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Re^2: What's "Better" DateTime or localtime?

by mmartin (Monk)
on Jul 17, 2013 at 20:34 UTC ( #1044891=note: print w/replies, xml ) Need Help??

in reply to Re: What's "Better" DateTime or localtime?
in thread What's "Better" DateTime or localtime?

Your a poet and you didn't even know it....

I really just wanted people's opinion on what they liked using "better"...

I decided to use the localtime method/function (*whichever its called) along with the Time::Piece Module.
I found that Module had lots of useful Methods with it. Some that I used include:
    *If $t contains 'localtime', then...
        - $t->sec;
        - $t->min;
        - $t->hour;
        - $t->mon;
        - $t->mday;
        - $t->wday;
        - $t->year;
        - $t->mdy("/");

Those were just some of the Methods I found useful when I was writing my script. I'm sure the other Module/Function has
plenty of similar Methods along with them. But I just found that this one was a bit more useful for myself...


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Re^3: What's "Better" DateTime or localtime?
by runrig (Abbot) on Jul 17, 2013 at 21:44 UTC
    One thing to watch out for is daylight savings conversions when adding/subtracting days. E.g., this may not work as expected, depending on what day and what time of day it is run (just as if using the builtin localtime):
    use Time::Piece qw(localtime); use Time::Seconds qw(ONE_DAY); my $t = localtime; my $yesterday = $t - ONE_DAY(); my $tomorrow = $t + ONE_DAY(); print "Today: ", $t->ymd(),"\n"; print "Yesterday: ", $yesterday->ymd(),"\n"; print "Tomorrow: ", $tomorrow->ymd(),"\n";
    I have found this sort of mistake in someone's code before (though the code did not use Time::Piece, just plain localtime). One way to be sure of adding or subtracting the correct number of days would be to truncate to the beginning of the day, then add an extra half day, or subtract a half-day less:
    my $t = localtime->strptime(localtime->ymd(), '%Y-%m-%d'); my $yesterday = $t - ( 0.5 * ONE_DAY() ); my $tomorrow = $t + ( 1.5 * ONE_DAY() ); print "Today: ", $t->ymd(),"\n"; print "Yesterday: ", $yesterday->ymd(),"\n"; print "Tomorrow: ", $tomorrow->ymd(),"\n";
    One advantage of DateTime is that it does make it a little easier to get this correct. E.g. in my timezone:
    my $t = localtime->strptime('2013-03-11', '%Y-%m-%d'); my $yesterday = $t - ONE_DAY(); my $tomorrow = $t + ONE_DAY(); print "Today: ", $t->ymd(),"\n"; print "Yesterday: ", $yesterday->ymd(),"\n"; print "Tomorrow: ", $tomorrow->ymd(),"\n"; #Prints: Today: 2013-03-11 Yesterday: 2013-03-09 Tomorrow: 2013-03-12
      Hey runrig, thanks for the reply!

      Cool, good info there, thanks!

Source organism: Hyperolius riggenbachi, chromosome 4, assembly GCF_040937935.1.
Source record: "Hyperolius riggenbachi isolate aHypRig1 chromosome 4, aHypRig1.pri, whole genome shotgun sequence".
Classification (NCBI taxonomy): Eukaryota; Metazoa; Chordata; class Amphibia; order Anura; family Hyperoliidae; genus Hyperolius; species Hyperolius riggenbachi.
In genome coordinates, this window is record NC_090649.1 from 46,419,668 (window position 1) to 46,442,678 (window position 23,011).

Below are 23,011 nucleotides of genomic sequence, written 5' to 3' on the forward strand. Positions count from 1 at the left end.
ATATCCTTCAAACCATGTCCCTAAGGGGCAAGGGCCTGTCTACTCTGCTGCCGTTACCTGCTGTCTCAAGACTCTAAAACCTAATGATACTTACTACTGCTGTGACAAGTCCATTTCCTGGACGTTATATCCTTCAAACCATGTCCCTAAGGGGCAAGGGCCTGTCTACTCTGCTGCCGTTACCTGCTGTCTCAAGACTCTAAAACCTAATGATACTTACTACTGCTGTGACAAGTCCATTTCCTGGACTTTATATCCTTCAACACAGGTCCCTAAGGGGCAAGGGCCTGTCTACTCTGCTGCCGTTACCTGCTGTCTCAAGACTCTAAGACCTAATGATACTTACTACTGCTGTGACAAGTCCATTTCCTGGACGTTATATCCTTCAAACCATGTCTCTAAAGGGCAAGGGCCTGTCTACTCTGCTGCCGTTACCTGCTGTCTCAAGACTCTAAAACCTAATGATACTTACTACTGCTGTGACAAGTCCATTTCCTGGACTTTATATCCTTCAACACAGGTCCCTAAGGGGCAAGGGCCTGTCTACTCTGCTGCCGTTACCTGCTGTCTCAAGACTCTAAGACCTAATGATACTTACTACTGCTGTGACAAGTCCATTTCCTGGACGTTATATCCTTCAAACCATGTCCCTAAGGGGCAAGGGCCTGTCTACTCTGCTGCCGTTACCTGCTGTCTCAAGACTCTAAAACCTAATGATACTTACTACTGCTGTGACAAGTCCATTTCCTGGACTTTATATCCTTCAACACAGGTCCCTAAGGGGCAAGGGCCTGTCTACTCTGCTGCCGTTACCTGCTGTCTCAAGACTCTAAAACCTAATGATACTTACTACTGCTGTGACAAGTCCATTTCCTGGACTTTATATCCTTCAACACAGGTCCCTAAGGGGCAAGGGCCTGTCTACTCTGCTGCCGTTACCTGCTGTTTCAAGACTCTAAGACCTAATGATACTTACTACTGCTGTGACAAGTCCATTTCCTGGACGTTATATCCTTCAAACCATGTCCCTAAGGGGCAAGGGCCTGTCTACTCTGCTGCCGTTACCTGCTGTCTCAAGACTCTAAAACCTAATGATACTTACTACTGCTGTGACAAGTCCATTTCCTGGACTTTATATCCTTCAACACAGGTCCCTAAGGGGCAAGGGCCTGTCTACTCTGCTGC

I don't know if its the "best" way to go, but I was using the dates I created using the "Time::Piece" Module, then
      I use the "Date::Manip" module to calculate a future date/time (*or past date if you needed to). The cool thing about
      the Date::manip Module is that you can use human relate-able strings to calculate the date.

      For example, before I added the "Date::Manip" Module, and currently still, I have a Command Line Option that the user inputs when
      executing. Where the value of the argument is in the form of "a number followed by a time-unit". So for instance the
      user could enter any of the following:
              --end-in="2 hours"
              --end-in="3 hrs"
              --end-in="20 min"

      Then after the user executes and after some error checking of the users input, I take the option the user entered, like "30 mins"
      and then use that in the DateCalc Function, which is part of the Date::Manip Module. For the error checking I split the users
      input into a number and a "time_unit", so "30mins" would get split into "30" and "mins", then I check each one.

      So I would then take the current_date calculated by "Time::Piece qw(localtime)" and use that as the first argument to the "DateCalc"
      Function, like so:
      ## Create the 'date manipulation' string for the DateCalc Function: # *The user's input is called $end_timeSpan... my $date_manip = "in $end_timeSpan" # For this example lets say: # $current_time == "07/17/2013 10:30:00" ### Calculate the future date from the $current_date: # *Output from function is in the form: # "2013071811:00:00" --> YYYYMMDDHH:MM:SS my $future_date = DateCalc($current_date,$date_manip) # After running the above & capturing each piece from DateCalc, the # $future_date == "07/17/2013 11:00:00", which would be 30 mins # from the $current_date.

      So that's basically what I'm doing with the Date stuff. There is some other stuff I do with the Date and Time but that above is
      the most important part.

      Thanks again for all the suggestions and info.

      Thanks Again,

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LanX "♪..♫ Last night a DJ killed my wife ♪..♫ "
zentara...oO 1 more reason I prefer Perl to Python is I can't believe how long Python takes to compile, and you can't disable the myriad of tests
[LanX]: so that's where you've been the last two years? Compiling Python?
[zentara]: LanX no! I was learning why Krishna made me into a unicorn. :-)

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